The pope addresses Congress Thursday, and conservatives are fearing the worst. Their belief systems can tolerate a lot — laissez-faire economics, xenophobia — but Pope Francis’s emphasis on the Roman Catholic Church’s historic antipathy to capitalism has them in a dither.
The Wall Street Journal laments his overt embrace of the “progressive political agenda of income redistribution.” My Post colleague George F. Will writes that, “Americans cannot simultaneously honor him and celebrate their nation’s premises.”
It’s not clear, however, whether the Journal and Will’s argument is with the pope or with the Christianity of the saint whose name he took, or even more fundamentally, with the Nazareth carpenter whom Christians believe was the son of God.
Suppose, for instance, that the pope elects, in his address to Congress, to repeat one of that carpenter’s most famous quotes: “It is easier for a camel to go through the eye of a needle than for a rich man to enter into the kingdom of God.”
Based on past performance, can we expect some Republican congressman to leap to his feet and shout, “You lie,” or Supreme Court Justice Samuel A. Alito Jr. to shake his head in dissent? Both occurrences greeted addresses to Congress by President Obama, speeches that were nowhere remotely as inflammatory as those in a recent papal encyclical, much less the Sermon on the Mount.
In that encyclical, Francis wrote that “[s]aving banks at any cost, making the public pay the price, foregoing a firm commitment to reviewing and reforming the entire system only reaffirms the absolute power of a financial system, a power which has no future and will only give rise to new crises.”
In place of our current system, Francis has recommended giving workers more power — in particular, promoting worker-owned and -run cooperatives. Speaking to delegates from Italian cooperatives, he extolled “an authentic, true cooperative . . . where capital does not have command over men, but men over capital.” As Nathan Schneider has pointed out in an article in the Nation, the church has a rich history of supporting worker co-ops, including the Mondragon Corporation in Spain, which is the world’s largest co-op and which was founded by a priest. The U.S. Conference of Bishops’ Catholic Campaign for Human Development is a major funder of worker co-ops.
On the U.S. political spectrum, this kind of advocacy for worker control plunks you down firmly on the left: Indeed, the primary author of legislation that would promote worker co-ops if Congress ever sought fit to pass it is one Bernie Sanders. But Francis’s critiques of capitalism aren’t peculiar to the left wing of the church. On the contrary, they echo the encyclicals of his predecessor popes — Benedict, John Paul II, all the way back to Pope Leo XIII in the 1890s — in favor of unions and against the sway that capital holds over nations and peoples.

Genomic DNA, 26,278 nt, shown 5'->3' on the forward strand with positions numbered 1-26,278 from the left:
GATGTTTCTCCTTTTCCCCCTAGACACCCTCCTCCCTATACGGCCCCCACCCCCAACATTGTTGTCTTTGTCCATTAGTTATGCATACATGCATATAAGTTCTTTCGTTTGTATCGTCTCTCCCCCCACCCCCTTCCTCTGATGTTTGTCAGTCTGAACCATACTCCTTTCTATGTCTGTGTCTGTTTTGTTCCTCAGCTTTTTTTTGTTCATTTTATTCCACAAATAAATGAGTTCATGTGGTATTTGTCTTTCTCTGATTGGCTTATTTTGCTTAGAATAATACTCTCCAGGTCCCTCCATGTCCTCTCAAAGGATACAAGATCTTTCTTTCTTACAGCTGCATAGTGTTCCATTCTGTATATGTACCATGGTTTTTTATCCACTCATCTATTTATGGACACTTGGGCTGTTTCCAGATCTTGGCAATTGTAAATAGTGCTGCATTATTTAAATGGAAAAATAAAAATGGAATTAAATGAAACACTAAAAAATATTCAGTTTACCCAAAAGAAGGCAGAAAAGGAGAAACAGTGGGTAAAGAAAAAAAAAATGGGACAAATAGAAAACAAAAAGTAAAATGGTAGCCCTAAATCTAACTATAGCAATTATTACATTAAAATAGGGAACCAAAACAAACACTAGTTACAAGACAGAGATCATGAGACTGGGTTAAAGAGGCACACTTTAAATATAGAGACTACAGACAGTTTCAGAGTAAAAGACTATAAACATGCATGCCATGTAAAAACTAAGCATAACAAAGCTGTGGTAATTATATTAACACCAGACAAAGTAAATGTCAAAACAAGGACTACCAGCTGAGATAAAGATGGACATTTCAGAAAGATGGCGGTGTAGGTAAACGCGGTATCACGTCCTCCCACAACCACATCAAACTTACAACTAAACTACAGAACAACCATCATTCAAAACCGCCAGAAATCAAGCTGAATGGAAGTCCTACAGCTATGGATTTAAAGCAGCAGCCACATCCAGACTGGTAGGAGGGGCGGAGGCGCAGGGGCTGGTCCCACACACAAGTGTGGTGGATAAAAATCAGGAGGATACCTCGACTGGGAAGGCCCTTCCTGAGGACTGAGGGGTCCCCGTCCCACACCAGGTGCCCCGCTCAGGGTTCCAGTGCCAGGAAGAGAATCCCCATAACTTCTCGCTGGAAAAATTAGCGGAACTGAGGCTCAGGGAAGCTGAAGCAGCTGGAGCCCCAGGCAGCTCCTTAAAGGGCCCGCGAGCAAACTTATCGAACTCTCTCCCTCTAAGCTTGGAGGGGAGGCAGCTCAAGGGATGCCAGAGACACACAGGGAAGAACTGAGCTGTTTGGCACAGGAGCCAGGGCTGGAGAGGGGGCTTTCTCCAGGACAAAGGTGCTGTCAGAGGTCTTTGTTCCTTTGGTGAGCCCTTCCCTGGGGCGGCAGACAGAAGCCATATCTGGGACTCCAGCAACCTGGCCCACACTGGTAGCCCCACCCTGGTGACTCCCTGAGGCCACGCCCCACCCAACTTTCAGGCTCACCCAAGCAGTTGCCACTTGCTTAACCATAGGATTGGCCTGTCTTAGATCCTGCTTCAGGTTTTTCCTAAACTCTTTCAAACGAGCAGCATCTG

Where Francis has departed from his predecessors is that he has moved from talking the talk to walking the walk. The simplicity of his lifestyle, his emphasis on spending time among the poor and giving workers more control of economies where the deck, as Sen. Elizabeth Warren (D-Mass.) has said, is stacked against them, are all radical departures from past papal practice. So, too, is the tolerance he has shown to gays, lesbians and divorcees — a tolerance that has roused the ire of church conservatives, for whom intolerance to these and kindred groups seems to express the essence of their Catholicism.
These conservatives lament that Francis has de-emphasized the church’s traditional fear and loathing of women and sex. How a church governed by male celibates should have come to view its areas of core competency as gender relations and reproduction is a good question. By returning to the kind of issues that St. Francis and the Nazarene focused on — stewardship of the Earth, championing of the have-nots — Francis has been a great disappointment to those Catholics nostalgic for the spirit, if not the letter, of the Inquisition.
A pope infused by the spirit of St. Francis of Assisi and Jesus poses a threat to the current economic order. Conservatives are right to fear and despise him, as they would be right to fear and despise his role models. The final scene of George Bernard Shaw’s play “Saint Joan” places Joan of Arc in a dream sequence in which all her persecutors, once she’s safely dead and canonized, praise her and acknowledge her sainthood. When she asks them if she should return to Earth and live again, however, they answer with fear, loathing and a resounding “no.” That, in essence, is the conservatives’ response to Pope Francis, and to the spirit and faith he embodies.